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Bringing a new kitten into the household is a special and exciting time for all the family... except potentially for your current cat!
Regardless of how good-natured your current cat is, they are instinctively very territorial and aware of their place in a strict social pecking order. Adding a cute ball of fluff into their environment can potentially trigger all sorts of negative reactions. Jealousy, because the newcomer is suddenly getting all the attention. Discomfort, because cats are notoriously particular about the cleanliness of their own toilet arrangements. Aggression and moodiness, because an irritating youngster is 'in their face' every hour of the day.
With a little forward planning, good psychology and consideration, you can help make the process of introduction relatively stress-free and build a solid foundation for the sort of friendship and companionship that makes it such a delight to be a 'two-cat family'.
Step 1: prepare your home
If possible, before your new kitten comes home, take a new toy or a blanket to the breeder's premises or the pet shop, and get some of your new kitten's scent rubbed in. Leave this lying around at home for your existing cat to become familiar with. When they first meet, your cat will recognise the scent as something non-threatening.
Prepare a separate room (maybe a spare bedroom, or the utility room) for the new kitten to occupy for the first few days, equipped with their own water and bowls, toys and bedding. This should only be a short-term measure.
Step 2: let them get to know each other's scent
On the day of the arrival, keep your existing cat apart in another room, also surrounded with their favourite things. Bring the new kitten into the house, give a quick tour to start the process of acclimatisation and then settle the kitten into their own room.
Only now should you allow the resident cat out (but make sure to keep apart from the kitten). Let your cat smell your hands, covered with the scent of the kitten, and give treats to comfort and build an association between the new smell and 'good things happening'.
Gradually introduce the kitten's scent into the household over the first few days, swapping food bowls and bedding. As soon as they are both comfortable with each other's scent, allow them individually to explore the other's territory, whilst still keeping them apart.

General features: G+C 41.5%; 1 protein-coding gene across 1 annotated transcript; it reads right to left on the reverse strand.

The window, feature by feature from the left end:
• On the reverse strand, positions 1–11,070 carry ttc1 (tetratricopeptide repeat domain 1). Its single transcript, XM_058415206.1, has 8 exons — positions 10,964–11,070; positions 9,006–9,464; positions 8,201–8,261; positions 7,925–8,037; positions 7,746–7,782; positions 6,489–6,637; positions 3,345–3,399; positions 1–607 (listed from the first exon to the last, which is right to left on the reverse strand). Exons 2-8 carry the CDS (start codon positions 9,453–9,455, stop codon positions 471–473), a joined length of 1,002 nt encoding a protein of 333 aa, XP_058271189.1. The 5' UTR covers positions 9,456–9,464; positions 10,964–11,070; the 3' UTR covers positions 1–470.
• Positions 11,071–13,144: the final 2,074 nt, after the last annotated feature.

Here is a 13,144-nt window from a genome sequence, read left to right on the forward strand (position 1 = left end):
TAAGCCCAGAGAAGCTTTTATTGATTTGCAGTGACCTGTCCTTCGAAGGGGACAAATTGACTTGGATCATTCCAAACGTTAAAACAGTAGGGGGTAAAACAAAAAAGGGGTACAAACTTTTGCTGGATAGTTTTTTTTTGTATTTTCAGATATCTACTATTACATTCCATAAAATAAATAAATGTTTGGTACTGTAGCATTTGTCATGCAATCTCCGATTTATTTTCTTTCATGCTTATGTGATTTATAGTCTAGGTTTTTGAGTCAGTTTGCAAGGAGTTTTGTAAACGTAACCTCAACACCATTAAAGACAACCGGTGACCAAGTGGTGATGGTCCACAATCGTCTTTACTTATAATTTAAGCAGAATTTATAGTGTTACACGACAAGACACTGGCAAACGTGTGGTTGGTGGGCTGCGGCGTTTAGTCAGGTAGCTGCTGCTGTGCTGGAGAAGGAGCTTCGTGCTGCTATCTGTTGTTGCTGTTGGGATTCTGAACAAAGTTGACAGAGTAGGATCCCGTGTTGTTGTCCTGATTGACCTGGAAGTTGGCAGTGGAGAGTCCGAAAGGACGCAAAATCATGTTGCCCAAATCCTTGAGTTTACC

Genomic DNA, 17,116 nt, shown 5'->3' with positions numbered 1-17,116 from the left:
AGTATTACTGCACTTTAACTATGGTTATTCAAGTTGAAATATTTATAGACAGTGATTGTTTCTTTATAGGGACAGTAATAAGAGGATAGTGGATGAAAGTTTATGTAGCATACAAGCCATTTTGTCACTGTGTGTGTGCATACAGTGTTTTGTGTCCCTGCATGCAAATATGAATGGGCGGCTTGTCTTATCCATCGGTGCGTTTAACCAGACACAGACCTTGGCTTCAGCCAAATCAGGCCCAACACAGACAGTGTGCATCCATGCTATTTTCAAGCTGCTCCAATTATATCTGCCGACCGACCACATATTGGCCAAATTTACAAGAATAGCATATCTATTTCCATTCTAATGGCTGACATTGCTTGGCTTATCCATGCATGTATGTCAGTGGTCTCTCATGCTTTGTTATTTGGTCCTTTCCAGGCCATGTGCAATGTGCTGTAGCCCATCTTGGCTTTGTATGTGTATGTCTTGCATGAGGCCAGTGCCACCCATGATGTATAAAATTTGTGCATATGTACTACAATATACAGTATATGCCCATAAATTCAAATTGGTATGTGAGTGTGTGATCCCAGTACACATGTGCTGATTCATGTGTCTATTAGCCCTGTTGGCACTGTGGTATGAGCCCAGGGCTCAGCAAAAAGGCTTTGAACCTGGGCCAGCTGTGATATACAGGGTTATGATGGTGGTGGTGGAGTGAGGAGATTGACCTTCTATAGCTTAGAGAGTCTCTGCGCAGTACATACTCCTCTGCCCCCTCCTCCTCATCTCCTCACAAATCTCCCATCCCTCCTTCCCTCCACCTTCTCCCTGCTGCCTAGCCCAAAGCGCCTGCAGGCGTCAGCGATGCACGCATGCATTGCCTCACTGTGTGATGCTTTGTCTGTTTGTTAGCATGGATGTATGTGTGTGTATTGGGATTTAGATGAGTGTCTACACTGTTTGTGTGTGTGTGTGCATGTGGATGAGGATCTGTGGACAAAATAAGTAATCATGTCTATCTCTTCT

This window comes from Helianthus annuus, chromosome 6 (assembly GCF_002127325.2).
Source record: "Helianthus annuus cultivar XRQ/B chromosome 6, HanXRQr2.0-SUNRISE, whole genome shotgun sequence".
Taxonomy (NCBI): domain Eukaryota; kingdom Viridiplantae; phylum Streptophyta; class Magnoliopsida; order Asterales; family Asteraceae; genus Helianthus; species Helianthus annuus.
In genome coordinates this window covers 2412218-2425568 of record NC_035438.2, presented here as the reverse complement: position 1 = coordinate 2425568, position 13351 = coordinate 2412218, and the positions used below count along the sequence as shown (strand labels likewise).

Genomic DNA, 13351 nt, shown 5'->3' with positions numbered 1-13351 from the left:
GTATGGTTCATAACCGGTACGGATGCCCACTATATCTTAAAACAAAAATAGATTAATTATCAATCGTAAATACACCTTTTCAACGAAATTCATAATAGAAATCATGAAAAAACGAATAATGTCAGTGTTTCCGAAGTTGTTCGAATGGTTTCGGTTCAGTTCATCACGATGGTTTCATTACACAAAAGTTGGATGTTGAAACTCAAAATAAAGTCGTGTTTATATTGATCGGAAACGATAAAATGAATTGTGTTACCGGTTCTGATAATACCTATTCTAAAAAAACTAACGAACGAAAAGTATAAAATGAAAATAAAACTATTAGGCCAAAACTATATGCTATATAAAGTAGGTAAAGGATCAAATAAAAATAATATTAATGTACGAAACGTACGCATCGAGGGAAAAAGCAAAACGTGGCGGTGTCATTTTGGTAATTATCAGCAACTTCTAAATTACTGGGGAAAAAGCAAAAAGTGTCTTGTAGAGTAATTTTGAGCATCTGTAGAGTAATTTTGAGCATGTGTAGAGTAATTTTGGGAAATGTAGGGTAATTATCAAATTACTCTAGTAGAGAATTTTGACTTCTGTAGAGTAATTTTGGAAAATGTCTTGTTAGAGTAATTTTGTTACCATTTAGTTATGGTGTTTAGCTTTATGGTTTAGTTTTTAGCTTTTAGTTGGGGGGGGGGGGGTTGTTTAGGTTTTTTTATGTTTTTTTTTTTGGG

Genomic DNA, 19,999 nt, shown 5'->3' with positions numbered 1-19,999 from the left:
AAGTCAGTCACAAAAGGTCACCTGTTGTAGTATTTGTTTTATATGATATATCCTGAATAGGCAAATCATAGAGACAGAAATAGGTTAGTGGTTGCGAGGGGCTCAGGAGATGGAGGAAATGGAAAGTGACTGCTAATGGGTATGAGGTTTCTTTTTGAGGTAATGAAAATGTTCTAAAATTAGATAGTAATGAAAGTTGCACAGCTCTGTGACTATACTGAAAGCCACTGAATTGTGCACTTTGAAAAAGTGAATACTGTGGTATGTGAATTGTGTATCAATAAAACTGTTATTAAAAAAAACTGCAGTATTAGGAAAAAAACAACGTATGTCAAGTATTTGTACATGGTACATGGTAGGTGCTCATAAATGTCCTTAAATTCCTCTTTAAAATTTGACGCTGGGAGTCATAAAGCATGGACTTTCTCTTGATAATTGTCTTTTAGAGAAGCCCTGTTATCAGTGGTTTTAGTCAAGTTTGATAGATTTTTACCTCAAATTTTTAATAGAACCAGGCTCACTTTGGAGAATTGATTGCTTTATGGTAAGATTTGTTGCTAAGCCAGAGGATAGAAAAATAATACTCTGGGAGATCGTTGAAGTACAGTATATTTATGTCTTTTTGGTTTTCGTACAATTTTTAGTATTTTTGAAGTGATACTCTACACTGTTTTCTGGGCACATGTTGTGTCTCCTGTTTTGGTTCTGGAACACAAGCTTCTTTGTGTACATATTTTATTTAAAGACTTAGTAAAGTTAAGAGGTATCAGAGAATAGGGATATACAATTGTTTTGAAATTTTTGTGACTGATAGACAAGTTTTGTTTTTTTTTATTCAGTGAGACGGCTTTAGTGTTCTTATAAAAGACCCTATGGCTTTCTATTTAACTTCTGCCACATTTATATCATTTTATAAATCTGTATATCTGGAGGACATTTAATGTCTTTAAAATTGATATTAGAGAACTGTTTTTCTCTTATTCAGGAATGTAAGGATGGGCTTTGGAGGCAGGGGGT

Step 3: finally, allow them to meet
The best time to make the formal introduction is at mealtime, when the desire for food will overcome all other distractions. As they meet for the first time, expect some growling and hissing - this is a normal part of them establishing their individual places within the hierarchy. Be ready with a blanket to separate them just in case a full-scale fight develops. But hopefully, your careful preparations will mean that by this stage, they 'recognise' each other sufficiently to co-exist for a few minutes over dinner.
Step 4: build on your success and treat them both equally
Immediately after that first mealtime together, separate them and keep them apart until the next mealtime, gradually increasing the time they spend together. Share treats, affection and attention between them equally during their time together, not only to build positive associations but also to demonstrate that there is no favouritism.
Everybody loves a cute kitten, and part of the joy of owning a second cat is making an enormous fuss of the new baby in the family. By taking a calm, paced approach to the process of introduction, by laying the foundations of a respectful partnership between the older and the younger cat, and by sharing the love equally, you'll all get even more love in return from both cats.
And that's a recipe for a very happy two-cat family!